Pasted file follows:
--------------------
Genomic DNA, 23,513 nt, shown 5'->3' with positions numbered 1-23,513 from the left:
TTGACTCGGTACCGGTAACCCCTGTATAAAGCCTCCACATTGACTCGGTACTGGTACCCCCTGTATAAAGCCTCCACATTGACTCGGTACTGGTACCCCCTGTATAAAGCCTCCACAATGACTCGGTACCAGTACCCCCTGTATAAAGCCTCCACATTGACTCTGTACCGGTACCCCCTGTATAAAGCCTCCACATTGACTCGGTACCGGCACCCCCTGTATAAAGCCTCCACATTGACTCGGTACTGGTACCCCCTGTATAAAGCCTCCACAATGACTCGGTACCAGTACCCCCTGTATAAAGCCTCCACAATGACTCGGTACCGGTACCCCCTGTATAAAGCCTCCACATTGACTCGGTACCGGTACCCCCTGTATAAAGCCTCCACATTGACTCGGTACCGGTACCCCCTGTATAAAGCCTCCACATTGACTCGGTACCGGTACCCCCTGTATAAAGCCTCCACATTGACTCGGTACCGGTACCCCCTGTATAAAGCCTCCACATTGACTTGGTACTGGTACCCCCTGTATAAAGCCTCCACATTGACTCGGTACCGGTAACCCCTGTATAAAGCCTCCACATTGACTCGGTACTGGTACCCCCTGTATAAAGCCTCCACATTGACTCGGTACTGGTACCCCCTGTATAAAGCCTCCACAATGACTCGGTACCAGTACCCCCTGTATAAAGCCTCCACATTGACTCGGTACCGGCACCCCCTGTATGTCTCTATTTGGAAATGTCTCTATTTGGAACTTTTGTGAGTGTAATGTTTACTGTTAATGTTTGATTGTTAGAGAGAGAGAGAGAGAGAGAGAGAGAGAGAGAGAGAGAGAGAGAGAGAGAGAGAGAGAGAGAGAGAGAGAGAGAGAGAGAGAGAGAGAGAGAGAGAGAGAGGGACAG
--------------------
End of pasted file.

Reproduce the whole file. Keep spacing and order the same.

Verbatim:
Genomic DNA, 23,513 nt, shown 5'->3' with positions numbered 1-23,513 from the left:
TTGACTCGGTACCGGTAACCCCTGTATAAAGCCTCCACATTGACTCGGTACTGGTACCCCCTGTATAAAGCCTCCACATTGACTCGGTACTGGTACCCCCTGTATAAAGCCTCCACAATGACTCGGTACCAGTACCCCCTGTATAAAGCCTCCACATTGACTCTGTACCGGTACCCCCTGTATAAAGCCTCCACATTGACTCGGTACCGGCACCCCCTGTATAAAGCCTCCACATTGACTCGGTACTGGTACCCCCTGTATAAAGCCTCCACAATGACTCGGTACCAGTACCCCCTGTATAAAGCCTCCACAATGACTCGGTACCGGTACCCCCTGTATAAAGCCTCCACATTGACTCGGTACCGGTACCCCCTGTATAAAGCCTCCACATTGACTCGGTACCGGTACCCCCTGTATAAAGCCTCCACATTGACTCGGTACCGGTACCCCCTGTATAAAGCCTCCACATTGACTCGGTACCGGTACCCCCTGTATAAAGCCTCCACATTGACTTGGTACTGGTACCCCCTGTATAAAGCCTCCACATTGACTCGGTACCGGTAACCCCTGTATAAAGCCTCCACATTGACTCGGTACTGGTACCCCCTGTATAAAGCCTCCACATTGACTCGGTACTGGTACCCCCTGTATAAAGCCTCCACAATGACTCGGTACCAGTACCCCCTGTATAAAGCCTCCACATTGACTCGGTACCGGCACCCCCTGTATGTCTCTATTTGGAAATGTCTCTATTTGGAACTTTTGTGAGTGTAATGTTTACTGTTAATGTTTGATTGTTAGAGAGAGAGAGAGAGAGAGAGAGAGAGAGAGAGAGAGAGAGAGAGAGAGAGAGAGAGAGAGAGAGAGAGAGAGAGAGAGAGAGAGAGAGAGAGAGAGAGAGGGACAG